Epilepsy is a condition which makes sufferers experience repeated seizures. Approximately 50 million people of the world’s population are suffering from epilepsy. Data were taken from WHO records show that growth with epilepsy every year to reach 2.4 million people. Nearly 80 percent of people with epilepsy live in countries with low per capita income and middle.
The effectiveness of the treatment of epilepsy in a patient is 70 percent. The number is quite high, but 75 percent of people with epilepsy who live in low per capita income countries and the middle did not get the treatment they need.
Status epilepticus is a condition where people with epilepsy experience seizures for more than 30 minutes or experiencing a series of short seizures.
When that happens, the patient will usually be in a state of unconsciousness. It takes immediate action to address it because status epilepticus can cause permanent brain damage-even death.
Someone can be suspected to have the condition if they have epilepsy experience seizures more than once. The doctor will collect facts about the characteristics of the patients experienced seizures. We recommend that patients already have a record of the characteristics of seizures experienced, based on the testimony of those who saw the incident seizure patients.
In addition, the doctor will ask the patient’s medical history, lifestyle, as well as drugs that may be consumed by patients. If the information collected is not enough to make a diagnosis, the doctor may perform other inspection methods, such as:
Electroencephalogram or EEG. This is a general examination carried out to diagnose epilepsy. This examination is conducted to determine the electrical activity in the brain, including if an interruption occurs.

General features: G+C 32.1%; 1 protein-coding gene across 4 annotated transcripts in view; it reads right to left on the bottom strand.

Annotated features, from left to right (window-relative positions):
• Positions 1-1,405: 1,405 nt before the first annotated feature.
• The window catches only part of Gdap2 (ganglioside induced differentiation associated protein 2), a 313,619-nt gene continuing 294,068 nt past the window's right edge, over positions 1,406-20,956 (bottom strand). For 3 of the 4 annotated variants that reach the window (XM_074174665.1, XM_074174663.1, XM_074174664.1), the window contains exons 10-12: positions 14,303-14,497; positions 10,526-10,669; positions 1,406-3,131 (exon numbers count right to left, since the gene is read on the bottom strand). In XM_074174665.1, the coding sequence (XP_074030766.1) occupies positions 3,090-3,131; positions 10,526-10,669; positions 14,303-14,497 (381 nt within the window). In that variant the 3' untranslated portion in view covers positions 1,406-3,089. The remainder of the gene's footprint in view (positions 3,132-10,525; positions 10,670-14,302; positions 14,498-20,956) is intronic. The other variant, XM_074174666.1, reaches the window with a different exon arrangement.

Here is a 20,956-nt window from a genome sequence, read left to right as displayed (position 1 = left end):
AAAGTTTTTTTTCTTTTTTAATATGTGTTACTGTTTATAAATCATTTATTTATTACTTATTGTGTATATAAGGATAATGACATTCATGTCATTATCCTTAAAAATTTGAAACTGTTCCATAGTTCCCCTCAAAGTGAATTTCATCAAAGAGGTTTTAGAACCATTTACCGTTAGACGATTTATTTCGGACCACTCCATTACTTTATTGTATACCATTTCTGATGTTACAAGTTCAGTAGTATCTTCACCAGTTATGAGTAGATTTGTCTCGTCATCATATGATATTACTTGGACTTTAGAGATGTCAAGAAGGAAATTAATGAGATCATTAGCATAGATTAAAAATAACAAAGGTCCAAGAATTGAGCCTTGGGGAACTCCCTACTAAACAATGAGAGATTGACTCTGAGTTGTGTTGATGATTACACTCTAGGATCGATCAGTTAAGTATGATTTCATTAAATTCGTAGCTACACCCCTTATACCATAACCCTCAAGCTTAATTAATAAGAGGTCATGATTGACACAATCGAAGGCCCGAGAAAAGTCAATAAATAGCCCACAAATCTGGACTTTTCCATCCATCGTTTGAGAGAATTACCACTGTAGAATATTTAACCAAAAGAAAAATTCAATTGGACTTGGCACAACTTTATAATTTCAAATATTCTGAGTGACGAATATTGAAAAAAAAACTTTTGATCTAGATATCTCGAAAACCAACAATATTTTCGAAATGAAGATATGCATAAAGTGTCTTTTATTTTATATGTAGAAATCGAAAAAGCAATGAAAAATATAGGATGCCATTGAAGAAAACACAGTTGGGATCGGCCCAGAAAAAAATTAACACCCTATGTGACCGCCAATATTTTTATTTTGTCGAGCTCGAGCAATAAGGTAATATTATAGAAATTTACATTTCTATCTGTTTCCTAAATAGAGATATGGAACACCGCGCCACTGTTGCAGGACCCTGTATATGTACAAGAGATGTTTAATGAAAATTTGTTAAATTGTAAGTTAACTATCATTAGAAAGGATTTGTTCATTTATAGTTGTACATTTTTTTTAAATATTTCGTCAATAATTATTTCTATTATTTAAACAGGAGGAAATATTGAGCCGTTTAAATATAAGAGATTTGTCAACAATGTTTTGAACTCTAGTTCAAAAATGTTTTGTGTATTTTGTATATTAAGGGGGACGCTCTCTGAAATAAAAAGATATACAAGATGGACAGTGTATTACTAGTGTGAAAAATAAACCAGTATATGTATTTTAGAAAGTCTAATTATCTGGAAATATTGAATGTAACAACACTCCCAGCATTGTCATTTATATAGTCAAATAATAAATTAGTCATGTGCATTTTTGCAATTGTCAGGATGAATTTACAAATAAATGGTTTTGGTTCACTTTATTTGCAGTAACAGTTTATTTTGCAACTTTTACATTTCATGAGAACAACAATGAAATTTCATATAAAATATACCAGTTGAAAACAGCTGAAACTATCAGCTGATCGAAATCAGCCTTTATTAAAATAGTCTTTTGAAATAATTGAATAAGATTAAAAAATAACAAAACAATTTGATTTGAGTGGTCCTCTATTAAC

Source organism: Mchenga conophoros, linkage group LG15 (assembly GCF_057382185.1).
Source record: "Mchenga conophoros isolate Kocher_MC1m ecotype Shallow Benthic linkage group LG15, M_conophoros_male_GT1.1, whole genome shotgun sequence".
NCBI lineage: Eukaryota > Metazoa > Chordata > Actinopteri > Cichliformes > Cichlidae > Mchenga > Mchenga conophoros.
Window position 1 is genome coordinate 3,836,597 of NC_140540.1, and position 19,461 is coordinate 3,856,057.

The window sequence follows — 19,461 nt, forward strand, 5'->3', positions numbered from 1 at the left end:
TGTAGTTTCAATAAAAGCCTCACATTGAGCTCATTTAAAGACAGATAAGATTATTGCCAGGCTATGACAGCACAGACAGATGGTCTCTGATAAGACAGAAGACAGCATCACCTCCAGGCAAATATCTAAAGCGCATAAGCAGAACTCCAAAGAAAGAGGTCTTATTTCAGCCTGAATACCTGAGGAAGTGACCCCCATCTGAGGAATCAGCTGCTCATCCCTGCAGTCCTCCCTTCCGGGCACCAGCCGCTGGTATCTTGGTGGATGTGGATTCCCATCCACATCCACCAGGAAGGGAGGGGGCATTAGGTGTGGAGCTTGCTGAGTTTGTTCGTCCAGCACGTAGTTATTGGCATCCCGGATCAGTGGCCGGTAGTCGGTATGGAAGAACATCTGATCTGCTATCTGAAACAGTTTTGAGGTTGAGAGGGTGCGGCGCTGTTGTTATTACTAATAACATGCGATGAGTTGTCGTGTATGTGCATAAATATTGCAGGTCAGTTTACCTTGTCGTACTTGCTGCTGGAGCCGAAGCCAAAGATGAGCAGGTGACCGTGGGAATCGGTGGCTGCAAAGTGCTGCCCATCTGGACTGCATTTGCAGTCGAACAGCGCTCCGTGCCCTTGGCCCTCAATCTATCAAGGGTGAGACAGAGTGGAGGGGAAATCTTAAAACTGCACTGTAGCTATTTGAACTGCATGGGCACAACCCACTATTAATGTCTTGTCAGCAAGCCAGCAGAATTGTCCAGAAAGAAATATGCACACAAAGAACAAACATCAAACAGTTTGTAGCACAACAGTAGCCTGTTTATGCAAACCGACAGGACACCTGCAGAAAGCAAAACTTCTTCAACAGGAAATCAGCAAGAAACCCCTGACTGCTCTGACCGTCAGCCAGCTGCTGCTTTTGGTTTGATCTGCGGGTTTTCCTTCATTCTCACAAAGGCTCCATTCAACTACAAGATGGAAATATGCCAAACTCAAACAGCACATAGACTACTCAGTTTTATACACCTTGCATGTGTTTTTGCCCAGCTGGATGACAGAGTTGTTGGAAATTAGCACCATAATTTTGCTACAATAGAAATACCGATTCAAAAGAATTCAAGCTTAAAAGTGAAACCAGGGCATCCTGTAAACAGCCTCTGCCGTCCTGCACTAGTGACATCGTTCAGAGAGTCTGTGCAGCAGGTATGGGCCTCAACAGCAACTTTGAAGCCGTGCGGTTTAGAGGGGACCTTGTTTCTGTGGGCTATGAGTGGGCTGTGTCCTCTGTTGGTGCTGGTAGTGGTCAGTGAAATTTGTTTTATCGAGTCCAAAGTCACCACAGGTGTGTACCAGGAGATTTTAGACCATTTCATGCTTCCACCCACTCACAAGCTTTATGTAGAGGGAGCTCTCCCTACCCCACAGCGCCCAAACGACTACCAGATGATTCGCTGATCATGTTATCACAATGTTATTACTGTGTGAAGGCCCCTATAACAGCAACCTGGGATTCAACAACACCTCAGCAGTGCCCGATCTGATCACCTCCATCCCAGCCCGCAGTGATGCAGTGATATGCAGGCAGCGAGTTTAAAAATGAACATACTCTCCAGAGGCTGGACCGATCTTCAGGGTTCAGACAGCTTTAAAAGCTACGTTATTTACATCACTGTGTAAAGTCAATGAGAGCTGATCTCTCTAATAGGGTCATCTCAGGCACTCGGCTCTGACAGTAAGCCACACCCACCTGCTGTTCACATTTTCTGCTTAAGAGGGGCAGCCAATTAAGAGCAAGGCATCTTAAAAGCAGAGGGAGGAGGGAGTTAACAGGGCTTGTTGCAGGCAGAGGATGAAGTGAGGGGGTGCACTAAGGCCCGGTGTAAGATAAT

Magnetic resonance imaging (MRI). This examination uses radio waves and magnetic fields to obtain detailed images of the brain. Thus, doctors can detect conditions that exist in the brain, such as a tumor or a disability, which can lead to seizures.
The main symptom of epilepsy is a seizure more than once or repeatedly. Characteristics of seizures depend on the part of the brain that is impaired first. Although characteristics vary, most patients experience recurrent seizures with the same pattern.
Based on brain disorders, epilepsy is divided into two, namely partial and general.
In partial or focal seizures, disturbances experienced only on the part of the brain alone. Partial seizures are subdivided into two types, namely:
1. Simple partial seizures
At the moment of simple partial seizures, the patient does not lose consciousness. Symptoms of simple partial seizures are:
There was an uncomfortable feeling that is hard to describe.
Patients find it ever been in the same situation (déjà vu).
Patients feel the sensation of tension in the abdomen, such as being boarded exciting rides at the amusement park.
Tingling in the hands and feet.
Savor the taste or smell unusual.
The limbs feel stiff or even flinch.
The symptoms above are known as a warning signal. This signal is raised to warn the patient that a seizure will occur, so people can tell on around him or move to a safer location.
In simple partial seizures, the body that has a seizure depends on the part of the brain is impaired. So, seizures not only occur on the hands or feet. In fact, there are people who do not have seizures physical but psychological experience seizures. For example, feel very excited or scared suddenly.
2. Complex partial seizures
When experiencing complex partial seizures, patients will experience a loss of consciousness. Patients also can not remember the seizure occurred. The symptoms of complex partial seizures are:
Rubbed his hands.
Make strange noises.
Gesticulate with uncontrolled.
Pinching clothes repeatedly.
Repeatedly chewing or swallowing.
3. Common Seizures
In generalized seizures, symptoms occur all over the body and are caused by disorders that affect the entire brain. Some of the symptoms of generalized seizures are usually the case, namely:
Tonic seizures. Causing the muscles to stiffen. It usually occurs in the muscles of the back, legs, and arms so that the patient vulnerable to falls and injuries.